So there you have my simple tips on sunset photography. Notice that I have concentrated on creativity, not technology. As I said at the beginning, exposing a good sunset photo is not difficult; the challenge is to make your photo stand out from the rest. Like all good nature photography, your sensitivity to nature is far more important than technical expertise. Allow nature to inspire you, think creatively, and great results are sure to follow. Good luck!

About the Author:
Andrew Goodall writes for http://www.naturesimage.com.au and is a nature photographer based in Australia. He manages a gallery in Montville full of landscape photography from throughout Australia.

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Curious Photography Project Shows the Power of Genetics Through Spliced Faces (Album)

Posted: 05 May 2014 04:29 PM PDT

Inspired by a photo editing accident, which produced an image of two merged faces—his own and his son’s—Ulric Collette came up with the idea for a new art project. In his “Genetic Portraits,” Collette takes a close look at physical similarities between family members and portrays them through beautiful photographic images:

In his comparisons, Collette splices together one half of a face of a family member with another to effectively show the similarities, and quite often the resemblance is uncanny. He started the project in 2008 and wants to continue shooting until he has enough portraits for a book.

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Hilarious Footage of a Photography Workshop Circa 1961 (Video)

Posted: 05 May 2014 02:35 PM PDT

Photography workshops sure aren’t what they used to be, and judging by the video clip below, that’s probably a good thing. The footage was taken at a clinic geared toward amateur photographers in 1961 and shows a humorous look at the way things used to be for aspiring photographers:

Some of the participants in the camp are a little more interested in the talent than they are their cameras. One student was so distracted he even had to have his lens cap removed for him by the official photographer.


Photographers giving their cameras looks of confusion.

Seeing this footage sure makes one grateful for the great workshops and learning resources we have available to us in these modern times.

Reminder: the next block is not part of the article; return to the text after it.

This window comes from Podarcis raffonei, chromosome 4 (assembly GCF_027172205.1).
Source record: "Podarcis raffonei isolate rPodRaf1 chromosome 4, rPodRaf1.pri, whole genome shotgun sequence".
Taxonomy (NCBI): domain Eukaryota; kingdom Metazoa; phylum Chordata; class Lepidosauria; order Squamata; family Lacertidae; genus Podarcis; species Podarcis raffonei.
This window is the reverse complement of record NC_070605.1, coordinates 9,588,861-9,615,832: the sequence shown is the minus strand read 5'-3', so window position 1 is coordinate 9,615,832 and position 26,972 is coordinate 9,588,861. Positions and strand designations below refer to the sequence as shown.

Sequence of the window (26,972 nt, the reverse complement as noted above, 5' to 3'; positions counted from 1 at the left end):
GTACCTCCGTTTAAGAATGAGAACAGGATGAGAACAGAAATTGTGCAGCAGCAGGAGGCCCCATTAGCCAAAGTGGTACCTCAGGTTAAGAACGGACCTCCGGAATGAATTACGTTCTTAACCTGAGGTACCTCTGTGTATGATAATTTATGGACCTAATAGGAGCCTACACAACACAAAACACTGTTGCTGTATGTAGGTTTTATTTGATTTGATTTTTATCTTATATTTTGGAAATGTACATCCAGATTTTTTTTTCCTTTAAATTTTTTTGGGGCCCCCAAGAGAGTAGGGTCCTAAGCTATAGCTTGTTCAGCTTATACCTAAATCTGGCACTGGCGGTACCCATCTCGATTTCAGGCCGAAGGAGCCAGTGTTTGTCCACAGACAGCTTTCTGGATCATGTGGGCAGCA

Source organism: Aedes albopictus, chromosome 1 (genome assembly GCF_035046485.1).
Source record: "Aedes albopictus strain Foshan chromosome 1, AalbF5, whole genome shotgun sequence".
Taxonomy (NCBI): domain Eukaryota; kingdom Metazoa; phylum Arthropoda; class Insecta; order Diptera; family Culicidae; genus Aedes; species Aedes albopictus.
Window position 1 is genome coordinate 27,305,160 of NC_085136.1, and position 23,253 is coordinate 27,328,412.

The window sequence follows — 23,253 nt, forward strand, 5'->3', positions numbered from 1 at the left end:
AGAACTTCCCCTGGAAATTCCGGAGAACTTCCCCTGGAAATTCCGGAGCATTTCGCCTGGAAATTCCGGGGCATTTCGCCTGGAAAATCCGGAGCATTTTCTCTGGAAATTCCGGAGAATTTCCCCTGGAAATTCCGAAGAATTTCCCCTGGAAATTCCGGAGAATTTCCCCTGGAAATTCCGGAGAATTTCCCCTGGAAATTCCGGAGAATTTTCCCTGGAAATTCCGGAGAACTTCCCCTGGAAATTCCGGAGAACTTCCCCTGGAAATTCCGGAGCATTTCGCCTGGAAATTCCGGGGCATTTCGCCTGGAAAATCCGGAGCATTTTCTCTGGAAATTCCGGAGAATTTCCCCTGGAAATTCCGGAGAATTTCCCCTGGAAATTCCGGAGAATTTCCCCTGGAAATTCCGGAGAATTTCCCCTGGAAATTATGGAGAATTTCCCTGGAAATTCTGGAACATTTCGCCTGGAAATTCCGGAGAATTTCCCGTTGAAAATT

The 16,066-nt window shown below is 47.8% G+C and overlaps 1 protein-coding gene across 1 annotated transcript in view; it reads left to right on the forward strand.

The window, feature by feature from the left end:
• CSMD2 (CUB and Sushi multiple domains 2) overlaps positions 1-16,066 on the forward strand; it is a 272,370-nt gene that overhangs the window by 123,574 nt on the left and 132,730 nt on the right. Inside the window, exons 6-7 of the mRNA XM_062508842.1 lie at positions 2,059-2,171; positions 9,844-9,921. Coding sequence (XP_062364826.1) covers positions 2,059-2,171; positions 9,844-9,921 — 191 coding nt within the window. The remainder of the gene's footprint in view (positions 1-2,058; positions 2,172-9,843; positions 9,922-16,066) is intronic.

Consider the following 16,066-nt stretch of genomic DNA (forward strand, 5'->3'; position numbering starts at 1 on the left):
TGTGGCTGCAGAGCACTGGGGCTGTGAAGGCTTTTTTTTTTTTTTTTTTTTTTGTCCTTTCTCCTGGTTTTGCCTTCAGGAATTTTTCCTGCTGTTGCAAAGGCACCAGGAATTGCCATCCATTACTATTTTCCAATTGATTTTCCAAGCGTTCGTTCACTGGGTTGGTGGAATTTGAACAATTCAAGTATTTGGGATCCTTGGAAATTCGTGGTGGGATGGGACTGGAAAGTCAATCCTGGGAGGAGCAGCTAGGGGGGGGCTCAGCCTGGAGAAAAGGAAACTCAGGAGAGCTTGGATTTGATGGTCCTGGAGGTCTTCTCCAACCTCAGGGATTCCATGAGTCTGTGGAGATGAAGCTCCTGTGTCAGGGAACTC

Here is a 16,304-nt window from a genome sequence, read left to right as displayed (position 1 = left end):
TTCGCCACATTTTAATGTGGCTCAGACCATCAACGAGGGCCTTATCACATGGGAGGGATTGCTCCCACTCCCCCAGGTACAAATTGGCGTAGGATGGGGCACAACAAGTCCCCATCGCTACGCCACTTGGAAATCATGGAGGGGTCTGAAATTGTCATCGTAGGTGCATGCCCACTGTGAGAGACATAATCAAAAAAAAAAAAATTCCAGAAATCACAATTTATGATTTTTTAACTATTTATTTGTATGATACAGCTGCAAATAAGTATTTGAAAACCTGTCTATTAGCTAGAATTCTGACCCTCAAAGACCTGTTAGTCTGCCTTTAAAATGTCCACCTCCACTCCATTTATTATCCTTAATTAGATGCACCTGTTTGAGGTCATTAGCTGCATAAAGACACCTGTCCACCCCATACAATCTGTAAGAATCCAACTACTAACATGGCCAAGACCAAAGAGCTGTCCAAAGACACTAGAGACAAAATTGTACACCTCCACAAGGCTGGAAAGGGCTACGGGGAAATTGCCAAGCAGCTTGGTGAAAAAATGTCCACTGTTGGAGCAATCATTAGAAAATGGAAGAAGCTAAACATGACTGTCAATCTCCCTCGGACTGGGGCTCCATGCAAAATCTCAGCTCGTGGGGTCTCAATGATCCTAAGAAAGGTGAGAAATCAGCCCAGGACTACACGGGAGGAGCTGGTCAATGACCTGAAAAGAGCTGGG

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Interesting Photo of the Day: Pablo Picasso’s Light Drawing

Posted: 05 May 2014 12:40 PM PDT

In 1949, LIFE magazine's Gjon Mili visited Pablo Picasso in the South of France. Mili, who had experimented in light photography, showed Picasso a few of his photographs of ice skaters jumping in the dark with little lights attached to their skates. This inspired Picasso to create his own images in the air with light and led to a series of photographs of Picasso’s light drawings:

Picasso light drawing photo

Picasso 'Draws' With Light (Via Imgur. Click to see larger size.)

Mili took the photos of Picasso in a darkened room with two cameras, one from the side, the other from the front. He left the shutters open to catch the light swirling through the air.

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Easy Lightroom Tricks for Better Black and White Images (Video)

Posted: 05 May 2014 10:31 AM PDT

Before the days of digital photography, black and white photos had a different look and feel. The tones were more selenium based or they had more of a sepia feel. With a little post-processing, you can achieve those timeless looks or create your own unique style. In the video below, Kevin Kubota walks us through the process he uses to adjust and improve the tones in his black and white images using Adobe Lightroom:

Changing the Tone of a Black & White Photo

  • To change skin tone, go to the Black & White Mix panel in Lightroom and adjust the sliders until the desired tone is reached. You’ll probably focus mostly on the Red, Orange, and Yellow sliders when working on the skin tone.
  • If you want to give your image a psuedo-infrared feel, boost the Green slider and drop the Aqua and Blue sliders.
  • Now, move on to the Split Toning panel to add a chocolate tone to the overall image. In the Shadows section, click on the color swatch and pick a chocolatey tone that suits your taste. At this point, don’t worry about the saturation level. In fact, you can dial it up to help you find the right color.
  • Once the chocolate tone is picked, adjust the Balance slider until the shadows have a nice chocolate tone while the highlights remain more pure and bright. Now you can bring the Saturation slider up or down as needed. For this tutorial Kubota decreased the saturation for a more subtle look.

Before and After Kubota’s Lightroom Workflow

How to Create a Black & White Lightroom Preset

Now that you have the image toned to perfection, you can save the workflow you just went through as a preset that can easily be accessed for future images. To do this, simply go over to the left hand side of the screen to find the Preset panel and click on the + sign. A dialog box will appear. Rename the preset to something easy to recognize. Now, check the boxes next to all the changes that you wish to save in the preset. In this case, we’ll check the Tone Curve, Black & White Mix, and Split Toning. Press Create, then save your image, and you’re all done!